Third in the world for solar patents, just behind Japan and South Korea, with appealing sustainability standards, Europe’s manufacturing story must lead with the twin principles of innovation and sustainability. Unsurprisingly then, the European Union’s Innovation Fund is an ideal vehicle to support Europe’s solar manufacturers. The Fund is financed through carbon emissions trading, and awards grants to innovative low-carbon technologies.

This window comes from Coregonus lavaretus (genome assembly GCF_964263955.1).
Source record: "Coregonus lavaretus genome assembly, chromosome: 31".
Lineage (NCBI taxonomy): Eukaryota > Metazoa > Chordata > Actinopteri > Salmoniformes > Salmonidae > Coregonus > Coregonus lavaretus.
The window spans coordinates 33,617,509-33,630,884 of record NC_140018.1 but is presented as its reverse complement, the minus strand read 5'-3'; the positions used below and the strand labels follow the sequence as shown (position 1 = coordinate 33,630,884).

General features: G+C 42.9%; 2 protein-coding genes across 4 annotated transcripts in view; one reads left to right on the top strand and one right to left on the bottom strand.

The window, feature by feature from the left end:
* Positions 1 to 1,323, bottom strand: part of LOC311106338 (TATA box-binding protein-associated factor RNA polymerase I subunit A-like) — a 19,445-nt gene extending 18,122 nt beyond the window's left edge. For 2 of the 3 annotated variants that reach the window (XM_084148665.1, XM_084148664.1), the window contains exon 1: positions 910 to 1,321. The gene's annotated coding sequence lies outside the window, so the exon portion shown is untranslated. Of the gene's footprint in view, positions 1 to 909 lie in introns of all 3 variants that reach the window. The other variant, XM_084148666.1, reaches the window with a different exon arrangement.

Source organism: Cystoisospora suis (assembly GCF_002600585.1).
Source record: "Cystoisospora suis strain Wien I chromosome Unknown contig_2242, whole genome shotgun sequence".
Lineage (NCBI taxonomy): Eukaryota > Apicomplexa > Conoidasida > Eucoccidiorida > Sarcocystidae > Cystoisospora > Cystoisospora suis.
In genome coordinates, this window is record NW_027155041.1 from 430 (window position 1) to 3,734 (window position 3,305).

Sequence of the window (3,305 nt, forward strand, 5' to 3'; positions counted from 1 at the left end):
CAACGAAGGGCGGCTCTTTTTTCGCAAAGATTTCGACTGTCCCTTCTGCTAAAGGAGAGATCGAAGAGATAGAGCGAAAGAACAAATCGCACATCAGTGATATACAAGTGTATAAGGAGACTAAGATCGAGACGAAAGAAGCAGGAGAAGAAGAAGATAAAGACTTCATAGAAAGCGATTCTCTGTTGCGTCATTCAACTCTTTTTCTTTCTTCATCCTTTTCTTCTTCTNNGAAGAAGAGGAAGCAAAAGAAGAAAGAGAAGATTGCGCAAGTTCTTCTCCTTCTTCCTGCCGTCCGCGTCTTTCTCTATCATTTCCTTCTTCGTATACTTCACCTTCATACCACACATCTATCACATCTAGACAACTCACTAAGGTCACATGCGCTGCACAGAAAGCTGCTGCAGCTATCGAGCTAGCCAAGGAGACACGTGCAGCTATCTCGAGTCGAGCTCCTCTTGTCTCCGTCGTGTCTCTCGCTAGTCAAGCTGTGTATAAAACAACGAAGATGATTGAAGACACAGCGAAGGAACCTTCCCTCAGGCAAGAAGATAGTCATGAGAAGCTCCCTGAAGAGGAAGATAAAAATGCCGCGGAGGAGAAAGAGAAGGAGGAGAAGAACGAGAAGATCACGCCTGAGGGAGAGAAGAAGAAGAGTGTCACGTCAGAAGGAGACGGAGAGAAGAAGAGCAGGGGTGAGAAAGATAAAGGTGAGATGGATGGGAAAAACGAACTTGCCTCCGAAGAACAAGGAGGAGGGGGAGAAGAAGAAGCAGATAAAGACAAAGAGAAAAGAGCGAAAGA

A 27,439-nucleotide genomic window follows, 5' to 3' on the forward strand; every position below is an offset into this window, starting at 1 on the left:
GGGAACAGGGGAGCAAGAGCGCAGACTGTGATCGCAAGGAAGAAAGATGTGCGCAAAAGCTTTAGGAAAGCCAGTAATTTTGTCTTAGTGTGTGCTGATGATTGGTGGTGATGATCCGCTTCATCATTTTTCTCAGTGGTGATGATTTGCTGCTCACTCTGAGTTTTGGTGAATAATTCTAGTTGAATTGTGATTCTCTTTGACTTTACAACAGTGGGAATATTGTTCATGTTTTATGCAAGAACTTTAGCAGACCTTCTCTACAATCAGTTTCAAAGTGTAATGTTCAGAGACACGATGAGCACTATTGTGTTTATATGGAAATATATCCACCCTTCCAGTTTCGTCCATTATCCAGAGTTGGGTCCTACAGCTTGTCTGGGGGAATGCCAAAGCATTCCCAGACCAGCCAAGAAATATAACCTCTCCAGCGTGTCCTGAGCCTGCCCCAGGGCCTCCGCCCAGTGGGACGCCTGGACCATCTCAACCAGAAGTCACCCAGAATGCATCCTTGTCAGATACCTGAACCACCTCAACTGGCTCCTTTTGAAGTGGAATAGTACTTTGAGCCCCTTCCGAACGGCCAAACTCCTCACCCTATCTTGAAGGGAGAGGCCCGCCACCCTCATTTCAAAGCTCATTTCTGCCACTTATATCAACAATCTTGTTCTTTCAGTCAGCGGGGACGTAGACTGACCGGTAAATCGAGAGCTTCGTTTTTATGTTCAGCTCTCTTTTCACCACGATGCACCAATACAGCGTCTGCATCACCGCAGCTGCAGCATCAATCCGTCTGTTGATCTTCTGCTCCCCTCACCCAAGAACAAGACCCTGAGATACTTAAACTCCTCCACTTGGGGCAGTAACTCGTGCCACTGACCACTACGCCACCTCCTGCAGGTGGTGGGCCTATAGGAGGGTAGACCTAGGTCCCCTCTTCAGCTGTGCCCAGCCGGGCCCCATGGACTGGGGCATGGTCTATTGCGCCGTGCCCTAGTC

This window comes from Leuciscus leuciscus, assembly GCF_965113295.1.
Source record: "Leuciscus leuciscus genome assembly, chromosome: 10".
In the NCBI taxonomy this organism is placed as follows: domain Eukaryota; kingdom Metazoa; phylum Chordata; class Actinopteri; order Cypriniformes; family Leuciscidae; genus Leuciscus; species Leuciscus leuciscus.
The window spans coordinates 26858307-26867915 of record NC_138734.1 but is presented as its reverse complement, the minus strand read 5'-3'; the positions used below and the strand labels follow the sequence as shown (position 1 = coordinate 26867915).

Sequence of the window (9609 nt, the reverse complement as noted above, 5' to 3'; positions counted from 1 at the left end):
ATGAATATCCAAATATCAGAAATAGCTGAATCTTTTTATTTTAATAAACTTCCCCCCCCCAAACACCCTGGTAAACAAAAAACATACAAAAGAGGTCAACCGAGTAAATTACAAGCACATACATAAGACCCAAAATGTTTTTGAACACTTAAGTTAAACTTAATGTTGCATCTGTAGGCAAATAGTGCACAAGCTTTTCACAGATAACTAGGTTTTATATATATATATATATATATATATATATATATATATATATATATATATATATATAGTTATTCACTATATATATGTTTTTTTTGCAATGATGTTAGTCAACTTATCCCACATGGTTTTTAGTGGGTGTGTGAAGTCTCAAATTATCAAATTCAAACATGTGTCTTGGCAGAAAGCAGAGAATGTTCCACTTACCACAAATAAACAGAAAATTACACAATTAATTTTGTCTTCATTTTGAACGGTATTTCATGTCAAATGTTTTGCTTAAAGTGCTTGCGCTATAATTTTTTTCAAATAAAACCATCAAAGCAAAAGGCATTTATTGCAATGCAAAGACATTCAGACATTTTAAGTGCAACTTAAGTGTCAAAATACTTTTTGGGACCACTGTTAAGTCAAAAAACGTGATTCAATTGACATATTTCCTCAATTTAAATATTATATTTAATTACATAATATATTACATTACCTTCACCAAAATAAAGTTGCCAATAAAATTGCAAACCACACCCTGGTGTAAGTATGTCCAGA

The first and second calls for large-scale projects under the Innovation Fund yielded grant awards for two European solar manufacturers. Enel Green Power was awarded a grant of almost €118m to support the TANGO (iTaliAN PV Giga factOry) project. Enel Green Power’s 3Sun plant, which produces high-performance, heterojunction, bifacial PV modules, will be able to expand production capacity from 200 MW to 3 GW, and its panels will offset the need for 1.2 billion cubic metres of gas per year. An ambitious R&D programme will further develop TANGO PV panels to also incorporate a ‘tandem’ structure, which utilises two stacked cells that allows for more light to be captured compared to single-cell structures, yielding higher overall efficiency.